Computer Vision Syndrome

Using a computer has become a normal part of life for most Americans.  Consider these statistics:

  • According to the Bureau of Labor Statistics, over 50 percent of all workers in the United States use a computer at their job.
  • According to the National Center for Education Statistics (NCES), about 90 percent of children and adolescents ages 5 to 17 use computers at school or at home.
  • The NCES also reports that computer use begins at a very early age.   About three-quarters of 5-year-olds now use computers. 
  • About 25 percent of 5-year-olds use the Internet, and this number rises to over 50 percent by age 9 and to at least 75 percent by ages 15 to 17, according to NCES.
  • According to Computer Industry Almanac Inc., over 185 million Americans now use the Internet, making the U.S. the largest user nation of the Internet worldwide.


Unfortunately, most people who use a computer for extended periods of time will experience some degree of vision problems, eyestrain, or general discomfort or fatigue.  When related to computer use, these problems are referred to as computer vision syndrome (CVS).  Though CVS does not cause permanent damage to your eyes, it can be a major cause of discomfort, fatigue, and loss of productivity. 


What is computer vision syndrome?

The National Institute for Occupational Safety and Health (NIOSH) defines computer vision syndrome (CVS) as “eyestrain associated with prolonged computer use.”  The American Optometric Association (AOA) expands on this definition, calling CVS “eye and vision-related problems related to near work which are experienced during or related to computer use.”

Symptoms of computer vision syndrome fall into three categories: vision problems, eye problems, and general discomfort:

Vision problems

Vision problems can include blurred vision (both near and far), difficulty changing focus, double vision, glare, flickering sensations, and temporary changes in color perception.

Eye problems

Eye problems can include redness, burning sensation, soreness, stinging, itchiness, dryness, excessive tearing, eye fatigue, eyestrain, light sensitivity, and contact lens discomfort.

General discomfort

General discomfort symptoms can include headaches, neck tension or pain, shoulder tension or pain, back pain, pain in arms or wrists, excessive fatigue, irritability, and drowsiness.


What causes computer vision syndrome?


Working at a computer requires a number of visual skills.  When you are viewing a computer screen, your eyes must easily converge so they point to the exact same spot on the screen.  As you read the screen, your eyes must move quickly and accurately for sustained periods.  And while maintaining a converged position and moving quickly and accurately across the screen, your eyes must maintain the proper amount of focusing (accommodation).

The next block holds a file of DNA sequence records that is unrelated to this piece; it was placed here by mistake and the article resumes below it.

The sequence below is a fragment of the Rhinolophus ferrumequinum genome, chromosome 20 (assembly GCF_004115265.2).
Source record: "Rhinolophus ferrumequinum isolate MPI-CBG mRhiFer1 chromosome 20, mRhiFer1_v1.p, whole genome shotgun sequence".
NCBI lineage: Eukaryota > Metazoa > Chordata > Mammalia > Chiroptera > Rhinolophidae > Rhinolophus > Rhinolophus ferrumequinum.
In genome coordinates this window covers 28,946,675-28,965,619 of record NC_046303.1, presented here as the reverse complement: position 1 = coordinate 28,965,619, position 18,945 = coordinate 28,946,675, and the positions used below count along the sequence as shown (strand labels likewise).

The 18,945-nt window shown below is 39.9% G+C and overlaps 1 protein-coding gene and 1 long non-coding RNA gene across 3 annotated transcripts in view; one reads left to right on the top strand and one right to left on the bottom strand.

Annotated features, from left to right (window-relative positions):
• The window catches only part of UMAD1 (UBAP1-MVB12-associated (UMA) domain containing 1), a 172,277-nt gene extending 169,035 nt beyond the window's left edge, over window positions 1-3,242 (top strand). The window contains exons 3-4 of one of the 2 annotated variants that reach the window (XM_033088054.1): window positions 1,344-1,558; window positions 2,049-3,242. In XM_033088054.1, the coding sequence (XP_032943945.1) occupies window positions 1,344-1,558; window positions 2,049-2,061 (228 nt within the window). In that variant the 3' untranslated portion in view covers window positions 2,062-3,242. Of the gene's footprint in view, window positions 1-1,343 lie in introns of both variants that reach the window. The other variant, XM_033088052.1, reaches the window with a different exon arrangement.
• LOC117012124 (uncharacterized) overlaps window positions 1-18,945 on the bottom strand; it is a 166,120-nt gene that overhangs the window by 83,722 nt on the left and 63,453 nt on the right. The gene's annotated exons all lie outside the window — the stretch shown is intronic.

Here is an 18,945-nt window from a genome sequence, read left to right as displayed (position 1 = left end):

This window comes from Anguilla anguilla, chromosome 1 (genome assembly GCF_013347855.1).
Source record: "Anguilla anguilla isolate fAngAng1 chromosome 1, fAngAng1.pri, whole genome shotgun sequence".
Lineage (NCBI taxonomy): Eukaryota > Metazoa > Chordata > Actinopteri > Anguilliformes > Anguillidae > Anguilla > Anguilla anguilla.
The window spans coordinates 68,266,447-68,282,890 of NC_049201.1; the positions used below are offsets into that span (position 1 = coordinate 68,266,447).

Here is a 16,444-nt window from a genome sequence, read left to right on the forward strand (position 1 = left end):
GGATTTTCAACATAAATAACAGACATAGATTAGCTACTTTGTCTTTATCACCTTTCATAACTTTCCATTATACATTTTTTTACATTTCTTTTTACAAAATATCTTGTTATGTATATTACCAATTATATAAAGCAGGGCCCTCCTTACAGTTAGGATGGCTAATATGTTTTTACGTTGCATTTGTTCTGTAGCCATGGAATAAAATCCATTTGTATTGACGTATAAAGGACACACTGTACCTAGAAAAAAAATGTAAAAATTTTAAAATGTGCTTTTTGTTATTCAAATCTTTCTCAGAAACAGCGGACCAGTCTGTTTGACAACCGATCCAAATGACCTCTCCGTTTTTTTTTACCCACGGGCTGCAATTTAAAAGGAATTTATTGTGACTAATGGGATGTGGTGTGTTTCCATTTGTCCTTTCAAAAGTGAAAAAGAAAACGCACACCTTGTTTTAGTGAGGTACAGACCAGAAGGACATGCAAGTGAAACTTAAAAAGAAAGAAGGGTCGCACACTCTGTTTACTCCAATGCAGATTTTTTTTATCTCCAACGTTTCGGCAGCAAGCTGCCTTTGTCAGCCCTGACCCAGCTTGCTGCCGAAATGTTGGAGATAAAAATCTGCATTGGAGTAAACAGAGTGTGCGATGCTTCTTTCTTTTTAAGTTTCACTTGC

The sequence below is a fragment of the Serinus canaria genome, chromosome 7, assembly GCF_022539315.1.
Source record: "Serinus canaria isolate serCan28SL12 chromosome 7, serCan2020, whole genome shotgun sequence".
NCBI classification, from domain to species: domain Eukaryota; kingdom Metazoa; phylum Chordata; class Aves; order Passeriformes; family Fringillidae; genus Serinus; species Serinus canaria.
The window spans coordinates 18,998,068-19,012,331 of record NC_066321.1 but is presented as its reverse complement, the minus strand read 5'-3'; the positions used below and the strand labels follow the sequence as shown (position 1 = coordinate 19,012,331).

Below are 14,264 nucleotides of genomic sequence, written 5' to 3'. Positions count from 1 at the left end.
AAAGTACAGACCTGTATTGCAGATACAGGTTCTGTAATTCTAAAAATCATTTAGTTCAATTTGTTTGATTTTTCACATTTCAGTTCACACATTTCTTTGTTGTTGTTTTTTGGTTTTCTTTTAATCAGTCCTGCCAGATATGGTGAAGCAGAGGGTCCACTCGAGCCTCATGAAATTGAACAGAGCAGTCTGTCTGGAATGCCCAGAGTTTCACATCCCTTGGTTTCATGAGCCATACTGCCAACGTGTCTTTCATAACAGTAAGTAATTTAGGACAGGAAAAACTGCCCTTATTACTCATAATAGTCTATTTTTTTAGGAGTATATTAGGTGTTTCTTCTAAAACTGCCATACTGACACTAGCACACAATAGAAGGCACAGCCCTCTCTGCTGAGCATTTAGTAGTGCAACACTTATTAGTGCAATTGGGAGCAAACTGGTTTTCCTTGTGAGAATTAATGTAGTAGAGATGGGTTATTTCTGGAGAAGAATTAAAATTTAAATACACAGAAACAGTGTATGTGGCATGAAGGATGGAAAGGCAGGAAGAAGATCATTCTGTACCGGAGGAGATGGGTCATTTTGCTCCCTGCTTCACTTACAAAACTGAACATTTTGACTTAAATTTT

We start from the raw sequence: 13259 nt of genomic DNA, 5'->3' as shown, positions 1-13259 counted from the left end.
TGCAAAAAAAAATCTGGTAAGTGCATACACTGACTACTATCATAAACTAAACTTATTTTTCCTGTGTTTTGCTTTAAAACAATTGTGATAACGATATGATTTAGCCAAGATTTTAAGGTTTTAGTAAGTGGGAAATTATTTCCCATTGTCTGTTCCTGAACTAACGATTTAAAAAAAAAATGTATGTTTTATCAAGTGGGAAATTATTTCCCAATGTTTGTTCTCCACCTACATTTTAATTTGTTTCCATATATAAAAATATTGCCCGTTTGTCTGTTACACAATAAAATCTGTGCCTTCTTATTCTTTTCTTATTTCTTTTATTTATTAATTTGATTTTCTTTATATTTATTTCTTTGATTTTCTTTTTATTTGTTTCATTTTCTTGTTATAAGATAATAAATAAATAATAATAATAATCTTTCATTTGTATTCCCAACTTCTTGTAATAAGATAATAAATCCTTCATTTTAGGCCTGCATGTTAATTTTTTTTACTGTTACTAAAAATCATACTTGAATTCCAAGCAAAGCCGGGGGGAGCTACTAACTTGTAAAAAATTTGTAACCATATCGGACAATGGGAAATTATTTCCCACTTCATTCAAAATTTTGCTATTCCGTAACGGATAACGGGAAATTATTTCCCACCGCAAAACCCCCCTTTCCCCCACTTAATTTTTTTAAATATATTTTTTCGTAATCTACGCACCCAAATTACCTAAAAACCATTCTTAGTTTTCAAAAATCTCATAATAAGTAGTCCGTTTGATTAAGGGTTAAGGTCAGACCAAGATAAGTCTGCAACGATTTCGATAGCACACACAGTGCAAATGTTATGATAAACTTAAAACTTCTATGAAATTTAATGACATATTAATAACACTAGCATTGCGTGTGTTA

Focusing on a computer screen is more difficult than focusing on a book or printed page for a number of reasons:

  • The resolution of most computer screens is lower that that provided by ink on paper.  Resolution influences the shape and edge sharpness of characters on a page.  The lower the resolution of the screen, the more difficult it is to maintain comfortable focus.
  • The surface of many computer monitors cause distracting reflections.  This makes focusing more difficult and can lead to eyestrain.
  • Conventional cathode-ray tube monitors cause images to flicker.  Though most computer users are unaware of this flicker, it contributes to eyestrain. (Flat panel LCD monitors eliminate the flicker problem.)
  • Images created on a tube-style computer screen are formed by an electron beam striking a layer of phosphor, generating tiny bright spots called pixels.  Thousands of pixels combine to form characters and words.  Each pixel has a bright center but fades out toward its edges.  This poor edge definition of pixels is present even on high-resolution screens.  Researchers believe that because of this characteristic of pixels, our eyes cannot stay properly focused on the screen and tend to drift in and out of focus, leading to eye fatigue and other symptoms of CVS.


Studies also show that people don’t blink frequently enough when using a computer.  Most people normally blink 16 to 20 times per minute.  But during computer use, blink rates can drop to only 5 to 7 times per minute.  Also, people often perform only partial blinks when using a computer.  Infrequent and incomplete blinking when using a computer can cause eyes to become dry, red, and irritated.  It can also lead to eyestrain and blurred vision.


In addition to the stress it causes on our eyes, prolonged computer use involves sitting in one position for long periods of time.  Many (if not most) people have poor posture when working at a computer.  This may be due to the physical setup of the workstation itself or because the user feels the need to lean closer to the screen over time to see it more clearly.  The longer a person works at a computer, the more likely they are to experience stiffness, headaches, neck and shoulder discomfort, backaches, and arm and wrist pain from poor posture or overuse of certain muscles. 


How common is computer vision syndrome?

The American Optometric Association estimates that 70 to 75 percent of all computer users experience CVS symptoms.  


How is computer vision syndrome treated?


The first step in relieving computer vision syndrome is to have a complete eye exam.  If you use a computer on a routine basis, you should have an annual eye exam.